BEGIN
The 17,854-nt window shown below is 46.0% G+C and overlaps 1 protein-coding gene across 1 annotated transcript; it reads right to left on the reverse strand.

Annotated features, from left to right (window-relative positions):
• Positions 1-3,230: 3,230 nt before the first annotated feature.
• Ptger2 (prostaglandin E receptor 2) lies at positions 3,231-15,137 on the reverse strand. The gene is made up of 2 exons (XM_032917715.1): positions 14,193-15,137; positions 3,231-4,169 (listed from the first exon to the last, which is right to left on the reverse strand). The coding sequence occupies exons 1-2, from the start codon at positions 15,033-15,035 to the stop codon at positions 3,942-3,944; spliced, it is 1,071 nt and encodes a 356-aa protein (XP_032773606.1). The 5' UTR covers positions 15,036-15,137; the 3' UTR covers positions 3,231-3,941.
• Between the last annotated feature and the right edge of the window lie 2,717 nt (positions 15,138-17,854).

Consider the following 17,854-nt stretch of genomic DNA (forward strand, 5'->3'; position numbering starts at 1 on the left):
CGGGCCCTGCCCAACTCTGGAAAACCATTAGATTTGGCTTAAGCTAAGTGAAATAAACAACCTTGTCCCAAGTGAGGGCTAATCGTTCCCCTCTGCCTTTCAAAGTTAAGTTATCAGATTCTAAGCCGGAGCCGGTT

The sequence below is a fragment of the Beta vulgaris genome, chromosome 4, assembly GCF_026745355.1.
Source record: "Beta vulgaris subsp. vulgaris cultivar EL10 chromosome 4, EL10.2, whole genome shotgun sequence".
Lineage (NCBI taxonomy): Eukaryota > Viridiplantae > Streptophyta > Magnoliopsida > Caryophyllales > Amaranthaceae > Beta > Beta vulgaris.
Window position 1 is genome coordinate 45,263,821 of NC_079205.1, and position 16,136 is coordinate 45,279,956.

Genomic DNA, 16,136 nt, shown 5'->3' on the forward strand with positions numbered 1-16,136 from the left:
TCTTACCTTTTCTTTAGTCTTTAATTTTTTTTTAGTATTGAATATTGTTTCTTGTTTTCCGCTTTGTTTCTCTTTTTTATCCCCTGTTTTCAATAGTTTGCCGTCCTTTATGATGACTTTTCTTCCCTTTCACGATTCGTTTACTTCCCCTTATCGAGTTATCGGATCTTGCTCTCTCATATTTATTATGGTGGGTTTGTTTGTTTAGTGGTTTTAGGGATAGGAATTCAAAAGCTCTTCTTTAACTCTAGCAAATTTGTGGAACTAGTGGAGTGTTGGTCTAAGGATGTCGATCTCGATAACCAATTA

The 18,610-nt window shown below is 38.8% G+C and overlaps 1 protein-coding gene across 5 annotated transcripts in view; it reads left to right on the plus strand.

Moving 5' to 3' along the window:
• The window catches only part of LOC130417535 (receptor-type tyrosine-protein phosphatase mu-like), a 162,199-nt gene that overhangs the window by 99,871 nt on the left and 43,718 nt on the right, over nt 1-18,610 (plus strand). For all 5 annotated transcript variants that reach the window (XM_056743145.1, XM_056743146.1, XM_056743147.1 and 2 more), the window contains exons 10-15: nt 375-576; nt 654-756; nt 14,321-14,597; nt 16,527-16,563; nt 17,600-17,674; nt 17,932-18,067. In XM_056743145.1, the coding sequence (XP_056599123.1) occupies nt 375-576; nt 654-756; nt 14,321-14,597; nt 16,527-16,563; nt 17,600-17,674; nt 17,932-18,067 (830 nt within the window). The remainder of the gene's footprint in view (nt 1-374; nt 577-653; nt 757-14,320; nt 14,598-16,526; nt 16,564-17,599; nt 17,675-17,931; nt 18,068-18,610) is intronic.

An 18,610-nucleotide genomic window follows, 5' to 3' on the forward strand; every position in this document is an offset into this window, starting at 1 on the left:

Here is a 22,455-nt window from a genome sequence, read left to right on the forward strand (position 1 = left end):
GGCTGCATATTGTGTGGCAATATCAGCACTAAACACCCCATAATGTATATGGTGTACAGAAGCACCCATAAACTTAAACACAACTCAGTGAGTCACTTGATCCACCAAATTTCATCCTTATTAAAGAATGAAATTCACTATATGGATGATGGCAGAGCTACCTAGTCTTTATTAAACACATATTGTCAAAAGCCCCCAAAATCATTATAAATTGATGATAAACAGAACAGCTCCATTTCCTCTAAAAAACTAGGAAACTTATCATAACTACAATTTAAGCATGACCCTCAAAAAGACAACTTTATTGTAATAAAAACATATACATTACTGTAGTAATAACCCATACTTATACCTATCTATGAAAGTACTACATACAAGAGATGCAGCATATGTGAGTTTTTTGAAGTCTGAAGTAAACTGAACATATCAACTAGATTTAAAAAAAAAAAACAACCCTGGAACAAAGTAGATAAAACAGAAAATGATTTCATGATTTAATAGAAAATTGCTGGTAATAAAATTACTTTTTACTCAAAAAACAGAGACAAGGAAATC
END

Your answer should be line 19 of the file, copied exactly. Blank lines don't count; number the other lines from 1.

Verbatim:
GGCTGCATATTGTGTGGCAATATCAGCACTAAACACCCCATAATGTATATGGTGTACAGAAGCACCCATAAACTTAAACACAACTCAGTGAGTCACTTGATCCACCAAATTTCATCCTTATTAAAGAATGAAATTCACTATATGGATGATGGCAGAGCTACCTAGTCTTTATTAAACACATATTGTCAAAAGCCCCCAAAATCATTATAAATTGATGATAAACAGAACAGCTCCATTTCCTCTAAAAAACTAGGAAACTTATCATAACTACAATTTAAGCATGACCCTCAAAAAGACAACTTTATTGTAATAAAAACATATACATTACTGTAGTAATAACCCATACTTATACCTATCTATGAAAGTACTACATACAAGAGATGCAGCATATGTGAGTTTTTTGAAGTCTGAAGTAAACTGAACATATCAACTAGATTTAAAAAAAAAAAACAACCCTGGAACAAAGTAGATAAAACAGAAAATGATTTCATGATTTAATAGAAAATTGCTGGTAATAAAATTACTTTTTACTCAAAAAACAGAGACAAGGAAATC